‘National Airlines, “Airline of the Stars”, announces the departure of their flight NA 106 to La Guardia Field, New York. Will all passengers please proceed to gate number seven. All aboard, please.’
Goldfinger, Chapter one
James Bond is in Miami Airport awaiting his Transamerica flight to New York, when he hears the above announcement of a flight from a competing airline.
National Airlines was a major passenger airline which operated from 1934 until 1980 when it was taken over by Pan Am. The slogan “Airline of the Stars” appeared on the planes and was used throughout the 1950’s in reference to Hollywood movie stars flying on the airline. In 1964 they changed the slogan to “Coast to Coast to Coast.”
In 1958, National became the first Airline to fly jets domestically in the United States, first going from New York to Florida, using a Boeing 707.
We’re not told the time that Bond is in the airport, but a look at a 1958 National Airlines flight table tells us that NA Flight 106 left Miami at 10:00PM and arrived in New York at 2:55AM. But as you see, the flight did not go to La Guardia Field, but rather to Idlewild (now JFK).
And yet there had been something curiously impressive about the death of the Mexican. It wasn’t that he hadn’t deserved to die. He was an evil man, a man they call in Mexico a capungo. A capungo is a bandit who will kill for as little as forty pesos, which is about twenty-five shillings—though probably he had been paid more to attempt the killing of Bond—and, from the look of him, he had been an instrument of pain and misery all his life.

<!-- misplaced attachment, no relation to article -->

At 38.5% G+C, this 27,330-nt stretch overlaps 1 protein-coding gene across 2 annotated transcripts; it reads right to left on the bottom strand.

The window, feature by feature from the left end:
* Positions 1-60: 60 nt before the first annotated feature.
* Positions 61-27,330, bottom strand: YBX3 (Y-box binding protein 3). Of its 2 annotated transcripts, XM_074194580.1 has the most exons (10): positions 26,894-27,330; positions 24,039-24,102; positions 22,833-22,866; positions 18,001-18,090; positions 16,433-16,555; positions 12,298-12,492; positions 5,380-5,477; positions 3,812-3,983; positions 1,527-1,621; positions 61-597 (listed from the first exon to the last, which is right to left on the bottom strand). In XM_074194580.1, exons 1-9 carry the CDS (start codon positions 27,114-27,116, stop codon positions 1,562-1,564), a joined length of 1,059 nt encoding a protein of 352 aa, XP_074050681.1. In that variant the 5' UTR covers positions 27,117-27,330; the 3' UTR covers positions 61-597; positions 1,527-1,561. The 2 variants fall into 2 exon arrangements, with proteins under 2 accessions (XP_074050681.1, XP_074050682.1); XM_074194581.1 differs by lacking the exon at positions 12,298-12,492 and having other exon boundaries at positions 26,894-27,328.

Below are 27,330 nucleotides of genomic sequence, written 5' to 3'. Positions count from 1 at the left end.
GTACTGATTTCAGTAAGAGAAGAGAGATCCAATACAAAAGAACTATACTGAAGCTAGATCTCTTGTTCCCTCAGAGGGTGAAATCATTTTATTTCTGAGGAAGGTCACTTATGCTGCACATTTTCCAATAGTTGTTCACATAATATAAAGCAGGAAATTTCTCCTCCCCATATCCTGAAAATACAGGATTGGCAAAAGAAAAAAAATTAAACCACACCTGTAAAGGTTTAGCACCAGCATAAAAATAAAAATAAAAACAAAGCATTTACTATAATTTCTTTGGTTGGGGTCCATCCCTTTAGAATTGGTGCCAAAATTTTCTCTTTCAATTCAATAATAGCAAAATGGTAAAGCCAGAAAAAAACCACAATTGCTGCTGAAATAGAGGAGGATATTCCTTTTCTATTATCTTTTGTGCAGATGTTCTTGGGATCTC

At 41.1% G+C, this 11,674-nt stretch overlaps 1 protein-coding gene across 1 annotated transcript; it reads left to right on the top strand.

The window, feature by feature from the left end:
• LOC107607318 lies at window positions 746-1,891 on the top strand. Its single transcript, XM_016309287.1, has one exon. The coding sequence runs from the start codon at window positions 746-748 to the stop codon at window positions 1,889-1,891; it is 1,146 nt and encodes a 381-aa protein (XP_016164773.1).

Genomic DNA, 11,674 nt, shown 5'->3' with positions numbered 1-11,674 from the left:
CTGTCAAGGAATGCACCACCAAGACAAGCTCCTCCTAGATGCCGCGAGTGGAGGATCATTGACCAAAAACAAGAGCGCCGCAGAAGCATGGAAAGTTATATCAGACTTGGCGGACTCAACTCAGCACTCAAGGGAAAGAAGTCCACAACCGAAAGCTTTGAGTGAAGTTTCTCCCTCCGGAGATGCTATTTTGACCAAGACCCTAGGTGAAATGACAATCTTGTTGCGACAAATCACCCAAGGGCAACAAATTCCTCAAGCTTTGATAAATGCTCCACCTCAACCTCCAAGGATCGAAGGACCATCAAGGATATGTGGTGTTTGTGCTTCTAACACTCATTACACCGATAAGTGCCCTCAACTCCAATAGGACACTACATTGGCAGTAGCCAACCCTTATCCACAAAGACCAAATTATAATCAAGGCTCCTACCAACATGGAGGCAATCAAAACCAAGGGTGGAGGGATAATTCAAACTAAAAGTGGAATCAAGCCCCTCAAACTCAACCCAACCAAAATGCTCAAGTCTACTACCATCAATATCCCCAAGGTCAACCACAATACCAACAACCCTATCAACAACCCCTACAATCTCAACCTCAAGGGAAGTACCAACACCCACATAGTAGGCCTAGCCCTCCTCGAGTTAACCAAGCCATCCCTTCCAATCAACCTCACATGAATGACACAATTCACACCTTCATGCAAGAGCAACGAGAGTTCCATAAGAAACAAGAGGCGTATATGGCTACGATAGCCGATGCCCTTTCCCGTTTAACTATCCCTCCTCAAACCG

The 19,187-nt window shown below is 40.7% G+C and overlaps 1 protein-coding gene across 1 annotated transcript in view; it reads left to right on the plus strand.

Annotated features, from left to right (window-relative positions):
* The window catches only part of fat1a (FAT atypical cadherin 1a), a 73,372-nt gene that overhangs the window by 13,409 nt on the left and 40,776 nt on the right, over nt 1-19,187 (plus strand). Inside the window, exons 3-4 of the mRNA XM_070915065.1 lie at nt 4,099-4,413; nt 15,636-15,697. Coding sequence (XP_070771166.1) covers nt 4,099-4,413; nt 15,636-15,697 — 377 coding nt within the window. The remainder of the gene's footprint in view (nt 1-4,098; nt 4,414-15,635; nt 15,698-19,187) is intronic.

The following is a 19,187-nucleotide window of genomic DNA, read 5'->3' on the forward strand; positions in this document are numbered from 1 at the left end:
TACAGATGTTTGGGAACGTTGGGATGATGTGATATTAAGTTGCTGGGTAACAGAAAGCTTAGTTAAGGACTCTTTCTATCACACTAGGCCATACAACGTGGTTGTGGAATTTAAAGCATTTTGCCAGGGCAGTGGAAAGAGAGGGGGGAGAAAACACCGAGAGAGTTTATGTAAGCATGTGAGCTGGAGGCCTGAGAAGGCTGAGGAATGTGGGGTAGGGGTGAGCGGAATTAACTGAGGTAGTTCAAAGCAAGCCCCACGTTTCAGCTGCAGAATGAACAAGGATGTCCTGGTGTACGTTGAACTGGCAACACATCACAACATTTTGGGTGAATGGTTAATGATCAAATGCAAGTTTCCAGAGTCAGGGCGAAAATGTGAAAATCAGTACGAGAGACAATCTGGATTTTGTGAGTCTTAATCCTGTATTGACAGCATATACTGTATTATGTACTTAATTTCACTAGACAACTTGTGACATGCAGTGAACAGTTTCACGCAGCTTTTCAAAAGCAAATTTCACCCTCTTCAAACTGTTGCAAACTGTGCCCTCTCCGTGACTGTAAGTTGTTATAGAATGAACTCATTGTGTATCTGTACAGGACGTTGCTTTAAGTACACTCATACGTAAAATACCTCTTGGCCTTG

Goldfinger, Chapter One
Easy entry here, as Ian Fleming defines the term for us. In the context here, it simply means a cheap hitman or assassin.
FInding the actual term in use was a bit more difficult. I didn’t think Fleming just made it up, but I couldn’t find any references to it, other than it being the name given to a minor villain in a motion picture.
Searching Kapiangu brought me to the Portuguese term “Capiango” which is defined as “pessoa que rouba com destreza” – literally translated means “bad person who steals with dexterity.” In Spanish, it can be translated to “clever thief”, or simply thief.